The magic of compost ...........
Post Rock Extension Answers
Is your lawn covered in fallen leaves that need to be cleaned up? Fall is the perfect time to start a compost pile and get the most out of all that yard ‘trash’. Compost is a mixture of soil and rotted, decomposed yard waste that has been transformed into rich, dark organic matter. It provides nutrients plants require and increases the water holding ability and texture of the soil. Compost is often called black gold in the gardening community because of the value it adds to your soil.
It is very simple to start a compost pile. You can add many items from your lawn and garden. When starting a new pile, it’s important to remember the rule of greens and browns. You will need to add “greens” which supply nitrogen. These are materials such as grass clippings, (just make sure they weren’t treated with chemicals), fruits and vegetables, kitchen waste, flowers, and coffee grounds. Next step is to add some “browns” these materials will supply your pile with carbon. The browns are very plentiful around our yards in the fall. They are leaves, straw, paper, nut shells, and pine needles. When adding materials to the pile make sure to shred and chop them. Smaller pieces will create more surface area for the microorganisms to start the decomposition process. Moderate size pieces of half to one and a half inches are the best to use. Shoot for a 2:1 mix, two parts browns mixed with one part greens. If you are just starting a pile, think of it like a lasagna when adding materials. Layer alternating greens, browns, and a thin layer of soil. The soil provides micronutrients that will start the decomposition process. Adding water to your pile is also important, make sure it stays moist but not soggy.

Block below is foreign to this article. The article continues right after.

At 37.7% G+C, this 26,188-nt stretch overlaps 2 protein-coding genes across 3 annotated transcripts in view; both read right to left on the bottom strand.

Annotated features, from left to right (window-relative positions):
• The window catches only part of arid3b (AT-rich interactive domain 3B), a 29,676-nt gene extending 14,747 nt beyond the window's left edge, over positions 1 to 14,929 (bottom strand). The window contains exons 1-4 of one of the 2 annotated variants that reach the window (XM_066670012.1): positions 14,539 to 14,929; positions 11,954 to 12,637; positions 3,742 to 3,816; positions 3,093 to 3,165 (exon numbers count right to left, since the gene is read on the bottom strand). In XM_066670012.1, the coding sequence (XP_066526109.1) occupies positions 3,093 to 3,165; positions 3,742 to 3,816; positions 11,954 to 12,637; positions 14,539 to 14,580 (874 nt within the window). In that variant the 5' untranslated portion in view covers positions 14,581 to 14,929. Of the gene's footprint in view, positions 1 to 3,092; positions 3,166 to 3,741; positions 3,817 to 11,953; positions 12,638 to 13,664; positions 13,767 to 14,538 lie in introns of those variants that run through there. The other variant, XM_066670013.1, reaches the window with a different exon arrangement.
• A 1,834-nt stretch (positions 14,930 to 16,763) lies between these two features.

Compost piles come in many shapes and sizes, but a general rule is 3 feet by 3 feet. This is big enough for the pile to heat up but small enough to easily turn. If you make your pile much larger it won’t allow for enough air to reach the center of the pile. If you want a no fuss-approach you can keep your pile simple with no structure around it. You can also choose to make or purchase a composting bin. The structures can be chicken wire, wooden pallets, coated steel mesh, or a durable, hard plastic bin. Place your pile in an area of your yard that is level and well drained. Pick a shady area so the compost doesn’t dry out too quickly, placing it within close proximity to your garden is also a wise decision.
Compost will be ready to use when it is a dark brown, soil-like substance with a good earthy smell. The breakdown of yard waste is a process dependent on microorganism activity. Like most living things, these microbes require favorable temperatures, moisture, oxygen and nutrients. There is no exact time for the decomposition process. If you shred or chop the materials into smaller pieces, build the pile correctly, keep it moist and turn it every two to four weeks, the compost pile will be hot. A hot pile can produce compost in three to four months. Less effective piles can take from six months to a year to complete.
When the compost is complete it can be used in many ways. It is most commonly used as a soil amendment. Add it to your flower and vegetable gardens. Fall is the best time to incorporate a two to four-inch layer working it into the soil about one foot deep. The compost can also be used as a mulch. Spread it around plants, trees and shrubs in your landscape, insure you don’t touch the trunk of the plant which can lead to fungus. In the early spring, sprinkle a thin layer of compost on top of your grass. It will work its way into the soil as the grass grows. Water it in and it won’t take long to settle into the soil. Your grass will look healthier, hold water better, and need less fertilizer.
Instead of tossing your leaves and lawn clippings into the trash, start a compost pile! Your garden will thrive in the spring with the extra addition of organic matter. If you have any questions about composting contact your local extension office.
Post Rock Extension District of K-State Research and Extension serves Jewell, Lincoln, Mitchell, Osborne, and Smith counties. Cassie may be contacted at firstname.lastname@example.org or by calling Beloit (738-3597).